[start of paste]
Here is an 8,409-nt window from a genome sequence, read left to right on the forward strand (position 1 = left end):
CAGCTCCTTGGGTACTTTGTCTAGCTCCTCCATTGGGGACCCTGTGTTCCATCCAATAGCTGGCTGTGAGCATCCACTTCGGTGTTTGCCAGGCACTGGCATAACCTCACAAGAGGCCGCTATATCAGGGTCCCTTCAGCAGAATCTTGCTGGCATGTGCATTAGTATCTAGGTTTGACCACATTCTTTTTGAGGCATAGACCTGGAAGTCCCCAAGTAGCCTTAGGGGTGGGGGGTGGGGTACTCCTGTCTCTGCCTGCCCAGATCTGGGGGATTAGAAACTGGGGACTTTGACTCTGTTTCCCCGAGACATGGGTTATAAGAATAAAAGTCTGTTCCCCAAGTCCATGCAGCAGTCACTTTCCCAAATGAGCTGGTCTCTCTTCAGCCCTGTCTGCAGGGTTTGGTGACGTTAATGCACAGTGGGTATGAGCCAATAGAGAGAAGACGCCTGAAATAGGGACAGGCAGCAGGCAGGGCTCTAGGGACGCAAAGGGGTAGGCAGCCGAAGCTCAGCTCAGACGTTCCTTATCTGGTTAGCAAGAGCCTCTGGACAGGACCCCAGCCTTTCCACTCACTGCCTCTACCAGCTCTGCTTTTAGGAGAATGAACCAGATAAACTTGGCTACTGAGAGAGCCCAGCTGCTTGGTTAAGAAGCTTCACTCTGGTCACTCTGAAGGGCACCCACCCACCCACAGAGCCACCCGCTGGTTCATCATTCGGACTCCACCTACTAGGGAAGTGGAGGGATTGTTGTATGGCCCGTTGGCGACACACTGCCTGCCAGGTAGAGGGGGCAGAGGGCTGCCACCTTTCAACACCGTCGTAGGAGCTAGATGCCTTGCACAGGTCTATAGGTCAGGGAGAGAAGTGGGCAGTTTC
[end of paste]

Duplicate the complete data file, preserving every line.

Here is an 8,409-nt window from a genome sequence, read left to right on the forward strand (position 1 = left end):
CAGCTCCTTGGGTACTTTGTCTAGCTCCTCCATTGGGGACCCTGTGTTCCATCCAATAGCTGGCTGTGAGCATCCACTTCGGTGTTTGCCAGGCACTGGCATAACCTCACAAGAGGCCGCTATATCAGGGTCCCTTCAGCAGAATCTTGCTGGCATGTGCATTAGTATCTAGGTTTGACCACATTCTTTTTGAGGCATAGACCTGGAAGTCCCCAAGTAGCCTTAGGGGTGGGGGGTGGGGTACTCCTGTCTCTGCCTGCCCAGATCTGGGGGATTAGAAACTGGGGACTTTGACTCTGTTTCCCCGAGACATGGGTTATAAGAATAAAAGTCTGTTCCCCAAGTCCATGCAGCAGTCACTTTCCCAAATGAGCTGGTCTCTCTTCAGCCCTGTCTGCAGGGTTTGGTGACGTTAATGCACAGTGGGTATGAGCCAATAGAGAGAAGACGCCTGAAATAGGGACAGGCAGCAGGCAGGGCTCTAGGGACGCAAAGGGGTAGGCAGCCGAAGCTCAGCTCAGACGTTCCTTATCTGGTTAGCAAGAGCCTCTGGACAGGACCCCAGCCTTTCCACTCACTGCCTCTACCAGCTCTGCTTTTAGGAGAATGAACCAGATAAACTTGGCTACTGAGAGAGCCCAGCTGCTTGGTTAAGAAGCTTCACTCTGGTCACTCTGAAGGGCACCCACCCACCCACAGAGCCACCCGCTGGTTCATCATTCGGACTCCACCTACTAGGGAAGTGGAGGGATTGTTGTATGGCCCGTTGGCGACACACTGCCTGCCAGGTAGAGGGGGCAGAGGGCTGCCACCTTTCAACACCGTCGTAGGAGCTAGATGCCTTGCACAGGTCTATAGGTCAGGGAGAGAAGTGGGCAGTTTC